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Alternatives to MS Equation Editor 3.0

  1. Jan 19, 2012 #1
    Is there a free program that can make the inclusion of proper mathematical notation (e.g. limits, sums, functions, etc.) in MS Word easier than Equation Editor 3.0? The last time I had to write a math paper, the hardest part of the process was the constant inputs of / revisions to equations and symbols.

    Thank you!
     
  2. jcsd
  3. Jan 19, 2012 #2

    Simon Bridge

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    The short answer is no.
    Slightly longer: depends - different editors have different emphasis so your papers may be easier to write in them. However afaik, they all follow much the same paradigm.

    You'll have noticed how useful PFLaTeX is in these forums?

    You can also get a plugin that lets you use it in Word ... never used it myself though.
    http://texpoint.necula.org/

    What everyone at the high-end does, they use LaTeX to write the whole paper.
    You can get powerful free programs that will let you write LaTeX documents for any platform and the discipline is well worth learning.

    (These programs can output to almost any format and there are converters to any other format. So if a teacher is boorish enough to absolutely insist on Word files, you can still do that.)
     
  4. Jan 19, 2012 #3
    How long would it take to pick up LaTeX?
     
  5. Jan 19, 2012 #4

    jhae2.718

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    It doesn't take too long, especially if you have any experience with other markup languages. If I remember correctly I took about a day to get going with it. (Some things, of course, are harder and take more time.)
     
  6. Jan 19, 2012 #5

    Simon Bridge

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    I'd agree there - it took me about a day. My main issue was getting the document metadata sorted.

    There are a range of editors - but I've always just used a text editor and run the latex engine from the commandline. Shop around.

    There are lots of guides too:
    The not so short introduction to LaTeX is a good one.
    Typesetting math is pp49-63 in that, gives you an idea.
    On top of which you get automatic numbering of equations and headings with the ability to add dynamic references.
    You ca also change paper sizes with a few keystrokes without having to redo the layout.

    You don't get as much choice in terms of fonts and layout as you do with Word, and the defaults include things you are not used to like wide margins.
    The defaults have been worked out by people who have to read papers a lot - some of them, scores a day or more. This means that they have very firm and good ideas about what sort of layout makes a paper easy to read. LaTeX layout is a good start to getting an A - especially if all the others are using Word.
     
    Last edited: Jan 19, 2012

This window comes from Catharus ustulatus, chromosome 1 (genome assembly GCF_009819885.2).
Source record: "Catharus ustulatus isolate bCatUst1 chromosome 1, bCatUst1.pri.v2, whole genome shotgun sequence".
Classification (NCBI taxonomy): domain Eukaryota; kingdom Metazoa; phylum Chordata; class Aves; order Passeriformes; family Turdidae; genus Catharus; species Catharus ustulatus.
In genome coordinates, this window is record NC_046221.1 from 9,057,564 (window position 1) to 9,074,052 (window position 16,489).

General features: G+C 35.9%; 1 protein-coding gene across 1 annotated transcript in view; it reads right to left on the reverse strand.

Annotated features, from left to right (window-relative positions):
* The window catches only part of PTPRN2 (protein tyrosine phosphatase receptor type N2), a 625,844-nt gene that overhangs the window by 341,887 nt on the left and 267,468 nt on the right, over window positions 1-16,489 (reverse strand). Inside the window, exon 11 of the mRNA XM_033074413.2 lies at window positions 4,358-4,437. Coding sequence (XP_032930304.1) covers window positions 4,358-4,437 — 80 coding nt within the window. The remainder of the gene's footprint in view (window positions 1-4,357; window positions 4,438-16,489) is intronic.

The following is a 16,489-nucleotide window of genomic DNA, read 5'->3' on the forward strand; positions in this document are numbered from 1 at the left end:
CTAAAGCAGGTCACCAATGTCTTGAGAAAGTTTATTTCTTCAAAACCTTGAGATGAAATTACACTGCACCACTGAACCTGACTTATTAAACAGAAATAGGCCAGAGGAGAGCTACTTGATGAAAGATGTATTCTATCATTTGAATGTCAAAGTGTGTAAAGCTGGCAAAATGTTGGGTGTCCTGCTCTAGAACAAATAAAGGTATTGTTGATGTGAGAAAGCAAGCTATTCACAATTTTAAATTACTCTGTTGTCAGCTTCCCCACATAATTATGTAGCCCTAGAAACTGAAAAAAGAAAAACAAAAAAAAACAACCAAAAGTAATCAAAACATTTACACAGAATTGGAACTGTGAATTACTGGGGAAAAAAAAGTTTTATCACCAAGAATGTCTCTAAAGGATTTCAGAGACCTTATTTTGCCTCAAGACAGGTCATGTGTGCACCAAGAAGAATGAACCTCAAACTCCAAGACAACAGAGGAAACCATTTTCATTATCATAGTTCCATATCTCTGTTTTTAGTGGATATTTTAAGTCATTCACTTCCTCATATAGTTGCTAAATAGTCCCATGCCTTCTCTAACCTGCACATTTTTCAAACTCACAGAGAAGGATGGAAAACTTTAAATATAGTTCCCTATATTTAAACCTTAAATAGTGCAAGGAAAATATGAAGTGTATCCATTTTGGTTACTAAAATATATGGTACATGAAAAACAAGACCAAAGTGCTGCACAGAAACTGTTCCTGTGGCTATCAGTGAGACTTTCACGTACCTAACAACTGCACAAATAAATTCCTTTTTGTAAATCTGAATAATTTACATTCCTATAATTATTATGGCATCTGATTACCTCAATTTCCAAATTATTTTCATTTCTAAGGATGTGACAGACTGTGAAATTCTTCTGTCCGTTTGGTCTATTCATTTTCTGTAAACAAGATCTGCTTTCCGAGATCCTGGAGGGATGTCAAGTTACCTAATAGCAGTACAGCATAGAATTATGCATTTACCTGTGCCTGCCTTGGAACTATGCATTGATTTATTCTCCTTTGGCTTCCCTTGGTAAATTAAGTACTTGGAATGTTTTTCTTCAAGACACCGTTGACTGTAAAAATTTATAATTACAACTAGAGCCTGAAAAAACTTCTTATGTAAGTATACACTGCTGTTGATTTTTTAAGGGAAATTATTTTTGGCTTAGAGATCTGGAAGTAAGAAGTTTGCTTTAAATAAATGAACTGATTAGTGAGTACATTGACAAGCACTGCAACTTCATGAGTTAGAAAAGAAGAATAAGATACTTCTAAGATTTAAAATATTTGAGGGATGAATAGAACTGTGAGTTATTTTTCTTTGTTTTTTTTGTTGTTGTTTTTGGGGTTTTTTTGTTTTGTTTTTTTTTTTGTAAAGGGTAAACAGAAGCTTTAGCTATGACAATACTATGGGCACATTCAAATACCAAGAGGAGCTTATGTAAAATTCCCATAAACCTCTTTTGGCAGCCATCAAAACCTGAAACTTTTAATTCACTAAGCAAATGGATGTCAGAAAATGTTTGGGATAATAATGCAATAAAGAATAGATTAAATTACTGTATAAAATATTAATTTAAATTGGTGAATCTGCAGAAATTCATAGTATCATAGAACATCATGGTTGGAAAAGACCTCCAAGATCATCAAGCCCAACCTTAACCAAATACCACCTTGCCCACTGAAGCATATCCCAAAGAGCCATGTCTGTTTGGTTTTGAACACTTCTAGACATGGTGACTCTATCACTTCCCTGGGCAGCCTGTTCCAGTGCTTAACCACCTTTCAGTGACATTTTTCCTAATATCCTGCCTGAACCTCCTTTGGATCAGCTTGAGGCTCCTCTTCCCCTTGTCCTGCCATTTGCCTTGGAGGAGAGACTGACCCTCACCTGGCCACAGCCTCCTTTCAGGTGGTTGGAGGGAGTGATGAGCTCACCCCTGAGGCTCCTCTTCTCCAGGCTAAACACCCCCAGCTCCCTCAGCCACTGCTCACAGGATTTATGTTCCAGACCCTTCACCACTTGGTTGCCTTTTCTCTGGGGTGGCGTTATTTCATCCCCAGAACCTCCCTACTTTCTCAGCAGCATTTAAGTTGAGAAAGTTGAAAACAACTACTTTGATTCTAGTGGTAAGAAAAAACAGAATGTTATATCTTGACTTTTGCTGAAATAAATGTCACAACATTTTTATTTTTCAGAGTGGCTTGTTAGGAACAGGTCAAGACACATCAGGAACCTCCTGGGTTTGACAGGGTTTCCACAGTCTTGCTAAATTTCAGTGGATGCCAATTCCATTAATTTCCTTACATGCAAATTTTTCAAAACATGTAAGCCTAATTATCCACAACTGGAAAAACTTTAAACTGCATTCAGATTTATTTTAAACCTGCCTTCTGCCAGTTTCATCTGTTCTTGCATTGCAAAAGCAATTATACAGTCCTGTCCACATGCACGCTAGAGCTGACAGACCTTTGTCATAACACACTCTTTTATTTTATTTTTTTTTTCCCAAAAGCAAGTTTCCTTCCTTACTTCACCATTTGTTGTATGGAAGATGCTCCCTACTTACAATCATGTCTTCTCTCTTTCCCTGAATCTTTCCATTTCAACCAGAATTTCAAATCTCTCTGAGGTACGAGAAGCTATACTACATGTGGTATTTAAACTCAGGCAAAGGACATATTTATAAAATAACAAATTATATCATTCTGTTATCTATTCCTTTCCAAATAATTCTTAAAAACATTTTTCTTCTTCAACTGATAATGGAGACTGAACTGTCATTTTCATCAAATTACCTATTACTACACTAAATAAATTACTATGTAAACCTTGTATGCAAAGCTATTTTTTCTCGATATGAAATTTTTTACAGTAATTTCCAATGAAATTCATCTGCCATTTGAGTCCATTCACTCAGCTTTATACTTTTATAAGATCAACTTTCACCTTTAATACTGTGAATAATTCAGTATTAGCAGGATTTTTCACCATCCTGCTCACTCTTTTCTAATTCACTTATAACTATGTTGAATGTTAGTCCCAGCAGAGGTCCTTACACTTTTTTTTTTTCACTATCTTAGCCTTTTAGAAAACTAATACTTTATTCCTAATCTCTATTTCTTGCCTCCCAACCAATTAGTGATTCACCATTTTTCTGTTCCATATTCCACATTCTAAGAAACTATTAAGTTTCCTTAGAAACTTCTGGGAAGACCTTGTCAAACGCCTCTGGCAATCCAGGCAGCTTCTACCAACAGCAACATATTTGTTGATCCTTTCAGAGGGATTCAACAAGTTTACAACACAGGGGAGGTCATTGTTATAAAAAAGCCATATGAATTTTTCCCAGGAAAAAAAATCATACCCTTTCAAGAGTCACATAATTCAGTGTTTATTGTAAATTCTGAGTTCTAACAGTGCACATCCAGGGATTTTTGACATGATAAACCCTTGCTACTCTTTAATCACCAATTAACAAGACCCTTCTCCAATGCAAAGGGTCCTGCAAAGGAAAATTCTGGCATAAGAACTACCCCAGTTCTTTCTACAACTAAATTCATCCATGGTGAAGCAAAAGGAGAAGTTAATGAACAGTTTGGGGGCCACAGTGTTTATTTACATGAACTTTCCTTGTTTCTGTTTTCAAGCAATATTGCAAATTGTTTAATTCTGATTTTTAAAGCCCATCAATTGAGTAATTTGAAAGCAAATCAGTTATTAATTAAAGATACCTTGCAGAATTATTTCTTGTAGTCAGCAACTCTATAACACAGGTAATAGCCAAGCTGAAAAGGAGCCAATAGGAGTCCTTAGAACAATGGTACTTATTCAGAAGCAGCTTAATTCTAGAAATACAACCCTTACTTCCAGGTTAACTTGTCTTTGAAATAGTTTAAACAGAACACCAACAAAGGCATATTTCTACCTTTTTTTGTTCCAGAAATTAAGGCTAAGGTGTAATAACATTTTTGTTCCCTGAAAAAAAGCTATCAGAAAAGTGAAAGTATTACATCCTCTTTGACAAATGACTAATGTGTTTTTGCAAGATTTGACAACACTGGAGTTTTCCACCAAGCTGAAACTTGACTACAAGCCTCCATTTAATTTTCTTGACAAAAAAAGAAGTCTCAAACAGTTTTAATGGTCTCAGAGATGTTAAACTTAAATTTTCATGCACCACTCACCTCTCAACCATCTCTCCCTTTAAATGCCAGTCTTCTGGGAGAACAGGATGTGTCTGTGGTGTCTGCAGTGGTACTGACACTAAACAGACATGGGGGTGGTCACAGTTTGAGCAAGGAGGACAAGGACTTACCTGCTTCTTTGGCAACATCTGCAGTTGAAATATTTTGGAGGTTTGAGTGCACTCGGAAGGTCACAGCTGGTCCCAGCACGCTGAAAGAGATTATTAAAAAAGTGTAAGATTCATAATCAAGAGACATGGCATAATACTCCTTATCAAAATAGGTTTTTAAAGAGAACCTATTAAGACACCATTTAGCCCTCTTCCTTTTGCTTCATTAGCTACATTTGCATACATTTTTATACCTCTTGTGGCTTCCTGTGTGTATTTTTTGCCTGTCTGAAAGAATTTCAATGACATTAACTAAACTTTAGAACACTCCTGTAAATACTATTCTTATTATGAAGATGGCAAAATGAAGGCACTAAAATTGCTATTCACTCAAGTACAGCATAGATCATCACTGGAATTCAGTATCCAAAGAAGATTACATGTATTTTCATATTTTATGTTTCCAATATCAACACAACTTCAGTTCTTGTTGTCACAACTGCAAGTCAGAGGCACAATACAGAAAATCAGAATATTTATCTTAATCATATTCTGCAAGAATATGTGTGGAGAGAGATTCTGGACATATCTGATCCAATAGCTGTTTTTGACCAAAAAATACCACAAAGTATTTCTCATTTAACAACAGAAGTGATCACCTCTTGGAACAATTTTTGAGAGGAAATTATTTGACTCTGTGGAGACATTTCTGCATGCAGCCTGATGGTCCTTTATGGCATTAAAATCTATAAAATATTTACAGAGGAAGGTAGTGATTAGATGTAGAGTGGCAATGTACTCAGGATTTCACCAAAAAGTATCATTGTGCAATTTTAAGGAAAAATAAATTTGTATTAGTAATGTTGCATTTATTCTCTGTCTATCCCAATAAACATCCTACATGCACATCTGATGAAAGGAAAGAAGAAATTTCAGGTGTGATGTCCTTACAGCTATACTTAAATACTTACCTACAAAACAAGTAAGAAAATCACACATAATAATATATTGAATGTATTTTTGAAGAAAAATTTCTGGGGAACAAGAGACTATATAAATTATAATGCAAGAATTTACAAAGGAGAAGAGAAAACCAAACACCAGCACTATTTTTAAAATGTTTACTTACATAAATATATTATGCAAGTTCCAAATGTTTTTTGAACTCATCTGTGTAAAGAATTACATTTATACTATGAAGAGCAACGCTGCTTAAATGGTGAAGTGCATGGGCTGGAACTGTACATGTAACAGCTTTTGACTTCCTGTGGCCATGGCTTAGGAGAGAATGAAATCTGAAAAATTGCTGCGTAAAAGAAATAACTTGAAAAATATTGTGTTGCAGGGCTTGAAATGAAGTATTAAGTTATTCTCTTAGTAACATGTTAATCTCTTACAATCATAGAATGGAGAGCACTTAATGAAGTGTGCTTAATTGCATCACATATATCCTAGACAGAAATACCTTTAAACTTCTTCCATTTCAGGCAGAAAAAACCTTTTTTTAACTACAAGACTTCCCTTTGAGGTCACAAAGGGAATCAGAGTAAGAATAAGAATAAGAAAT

7. Jan 19, 2012 #6

    robphy

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    Have you looked at MathType http://www.dessci.com/en/products/mathtype/trial.asp ?
    After the trial period, it becomes MathType lite, which [still] has support for [itex]\LaTeX[/itex].

    I like the new feature of recognizing handwriting.
    Unfortunately, this feature only seems to work for Windows 7.... I wish this worked on Windows XP TabletPCs.

    Alternatively, this came up in a google search: http://latexinword.sourceforge.net/ (I don't know much about it.)

    On a side note, depending on the type of equations you write,
    you could take advantage of copy and paste [and modify]... with LaTeX [as markup-text] or EquationEditor [as a metafile]. In addition, you could write programs [in perl, python, Maple, etc...] that write LaTeX.
     
  8. Jan 19, 2012 #7

    Simon Bridge

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    LaTeX is well supported in a range of wysiwyg text editors ... including libre office. It's a case of googling for variations till you get one you like.
    A thought everyone with XP tablets had upgraded to something linuxy by now?
     
  9. Jan 19, 2012 #8

    Dr Transport

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  10. Jan 19, 2012 #9

    robphy

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    The only thing that comes close to the Inking experience on a XP-TabletPC is "Windows 7 [on a TabletPC]".
    Linux doesn't quite do it as well. The so-called "tablets" (with touch, but not a true Wacom-based [or nTrig-based] digitizer) also fall short.
     
  11. Jan 20, 2012 #10
    Great to hear! I don't want to knock MS Equation Editor 3.0 too much, but after writing my first math paper, the hardest part was the constant copy-and-pasting. I'll look into this.
     
  12. Jan 20, 2012 #11
    I have a friend that used the 30-day free trial and said it worked well. I'll play around with that too if one can still get use out of the program after the 30 days.
     
  13. Jan 20, 2012 #12

    Simon Bridge

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    Oh no - it's fine for womping up a quickie equation if you don't need many of them - as you have found.
    You'll have seen from the responses that using [itex]\LaTeX2e[/itex] :) is very strongly favored.

    You basically get to choose between a plugin for an existing wysiwyg editor, a gui especially for latex like Lyx, or the set of CLI tools that all these are based on and using them directly.
    If you also have one of the linux's or BSD's, they come with all the latex tools already.

    Naturally I prefer people to favor free/open source programs before restricted/proprietary ones. There's lots to choose from, happy hacking.
     
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